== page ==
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Go on a road trip holiday to Italy

Italy is a worldwide favorite destination, and for good reason. Italy has everything from mountains, warmth, vineyards, watermelons, and beaches with crystal clear water. It's not something you see every day (apart from in Croatia, possibly). Choosing a self-drive holiday gives you the freedom and flexibility to decide where, when, and how you want to experience "the land of the sun".

The only thing standing between you and a well-deserved, Southern European getaway is a drive across Europe. It sounds long, and it is – but with the right route and preparation, you'll almost wish the trip was longer.

The most obvious destinations for your self-drive holiday can be found in Northern Italy. The boot-shaped country stretches far, so if you want to go all the way to the south, the journey suddenly becomes twice as long. Although it's hard to make a mistake when choosing between Italian cities, we have selected four sure winners – including some you might not have heard of before.

In addition, we have collected a lot of good advice that can make your self-drive holiday to Italy an even better experience. So get behind the wheel, head south, and look forward to the scent of fresh pizza. We help you transform the grey motorways and sore legs into alpine idyll and adventure.

NOTE: this article assumes your road trip/vacation begins in Scandinavia

Lake Garda

Kongen af kør-selv-ferier

Gardasøen og bjerge

First on the list, we have a classic destination for road trips: Lake Garda. Lago di Garda is Italy's largest lake and likewise one of the country's biggest tourist attractions. Nestled in the shelter of the mountains, the lake is located where the regions of Lombardy, Veneto, and Trentino-Alto Adige meet. Lake Garda is especially known for its azure waters, which attract millions of tourists every year. At the same time, the area is filled with small, enchanting towns, fantastic camping opportunities, and fun amusement parks.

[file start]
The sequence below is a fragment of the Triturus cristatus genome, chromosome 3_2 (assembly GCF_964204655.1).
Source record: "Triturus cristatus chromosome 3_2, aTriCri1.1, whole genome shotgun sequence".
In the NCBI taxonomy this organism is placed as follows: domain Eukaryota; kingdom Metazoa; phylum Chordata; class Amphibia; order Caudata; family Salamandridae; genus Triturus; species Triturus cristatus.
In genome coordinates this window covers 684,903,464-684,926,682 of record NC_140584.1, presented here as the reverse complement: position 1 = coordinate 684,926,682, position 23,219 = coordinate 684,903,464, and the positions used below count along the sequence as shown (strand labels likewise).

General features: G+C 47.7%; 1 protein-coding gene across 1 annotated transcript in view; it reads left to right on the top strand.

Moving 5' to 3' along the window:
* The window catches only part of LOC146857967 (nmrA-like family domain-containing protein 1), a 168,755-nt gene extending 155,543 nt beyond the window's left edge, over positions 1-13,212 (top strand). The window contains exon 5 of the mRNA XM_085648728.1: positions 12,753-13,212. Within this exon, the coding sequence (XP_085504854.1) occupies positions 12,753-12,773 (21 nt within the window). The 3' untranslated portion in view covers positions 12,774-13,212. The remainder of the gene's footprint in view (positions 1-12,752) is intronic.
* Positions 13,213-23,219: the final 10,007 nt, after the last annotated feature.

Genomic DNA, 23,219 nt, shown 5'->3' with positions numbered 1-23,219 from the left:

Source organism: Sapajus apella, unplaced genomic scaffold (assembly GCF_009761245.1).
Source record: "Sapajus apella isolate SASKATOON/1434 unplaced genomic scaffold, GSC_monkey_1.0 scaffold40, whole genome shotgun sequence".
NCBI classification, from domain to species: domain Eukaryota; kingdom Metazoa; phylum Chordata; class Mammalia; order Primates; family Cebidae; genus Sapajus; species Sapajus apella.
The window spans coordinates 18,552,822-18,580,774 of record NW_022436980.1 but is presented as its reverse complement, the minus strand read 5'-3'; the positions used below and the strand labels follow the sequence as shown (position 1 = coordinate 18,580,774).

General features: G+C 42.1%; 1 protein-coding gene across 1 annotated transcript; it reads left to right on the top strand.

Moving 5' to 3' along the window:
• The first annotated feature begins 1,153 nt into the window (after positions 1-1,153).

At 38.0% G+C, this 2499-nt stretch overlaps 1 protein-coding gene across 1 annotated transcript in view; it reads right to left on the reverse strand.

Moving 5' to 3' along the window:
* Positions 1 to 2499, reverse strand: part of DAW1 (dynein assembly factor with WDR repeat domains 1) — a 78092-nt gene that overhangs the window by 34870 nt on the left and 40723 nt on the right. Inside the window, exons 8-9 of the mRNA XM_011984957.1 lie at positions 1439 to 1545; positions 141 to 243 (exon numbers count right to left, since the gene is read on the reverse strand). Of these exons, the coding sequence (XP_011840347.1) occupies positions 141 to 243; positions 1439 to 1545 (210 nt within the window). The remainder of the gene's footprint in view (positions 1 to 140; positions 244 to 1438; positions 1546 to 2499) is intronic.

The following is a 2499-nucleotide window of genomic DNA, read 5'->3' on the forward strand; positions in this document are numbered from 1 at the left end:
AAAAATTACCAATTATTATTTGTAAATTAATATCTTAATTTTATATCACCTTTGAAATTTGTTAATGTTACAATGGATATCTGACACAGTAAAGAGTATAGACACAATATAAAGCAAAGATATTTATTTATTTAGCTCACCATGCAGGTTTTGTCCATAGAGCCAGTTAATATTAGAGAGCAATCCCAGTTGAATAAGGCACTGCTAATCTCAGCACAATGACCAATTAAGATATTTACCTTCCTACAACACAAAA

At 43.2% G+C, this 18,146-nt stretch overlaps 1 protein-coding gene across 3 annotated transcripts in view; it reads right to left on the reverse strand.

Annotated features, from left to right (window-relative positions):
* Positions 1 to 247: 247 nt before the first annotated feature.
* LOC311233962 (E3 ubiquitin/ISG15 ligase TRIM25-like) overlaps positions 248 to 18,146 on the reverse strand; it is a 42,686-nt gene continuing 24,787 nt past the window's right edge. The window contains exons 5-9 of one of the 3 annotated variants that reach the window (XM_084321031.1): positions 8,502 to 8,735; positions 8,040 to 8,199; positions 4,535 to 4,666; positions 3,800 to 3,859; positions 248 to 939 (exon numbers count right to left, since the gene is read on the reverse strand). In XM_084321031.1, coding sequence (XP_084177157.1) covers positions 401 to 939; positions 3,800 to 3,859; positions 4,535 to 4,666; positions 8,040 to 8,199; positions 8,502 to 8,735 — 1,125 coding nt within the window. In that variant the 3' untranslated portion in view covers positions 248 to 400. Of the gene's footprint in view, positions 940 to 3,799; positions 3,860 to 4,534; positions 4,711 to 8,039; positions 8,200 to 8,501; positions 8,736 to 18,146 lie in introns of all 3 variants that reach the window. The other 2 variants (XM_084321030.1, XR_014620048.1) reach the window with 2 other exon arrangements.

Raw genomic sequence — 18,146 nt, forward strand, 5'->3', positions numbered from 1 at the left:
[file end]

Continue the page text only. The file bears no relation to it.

There are 150 km and about as many hairpin turns around the lake. Besides the many beautiful beaches, you will also find a long list of towns along the coast. There are many good ones, so explore carefully, but here's a good example from each coast:

  • On the southern tip, you find Sirmione, perhaps the most popular coastal town around Lake Garda. Here, the experience of the old, well-preserved Scaligero Castle is a draw – but also fantastic beaches, restaurants, and spas!
  • On the eastern side lies the wine region Bardolino, which offers vineyards and wine landscapes. At the same time, the town has museums about both wine and olive oil if you really want to dive into the Italian culinary secrets.
  • On the west coast, the town of Salò is where you can be sure of a good restaurant visit. You can also take a boat to the island Isola del Garda, which hides charming gardens in the middle of Lake Garda.
  • Up on the north coast, by Nago-Torbole, it's especially the opportunities for windsurfing and hiking in the mountains that draw people - besides the lavish beaches and overwhelming views, of course.

Looking beyond the lake's own, smaller towns, Lake Garda is also a gem among many major ones. The nearest are Verona and Brescia, which are within an hour's drive from Lake Garda (depending on where you stay).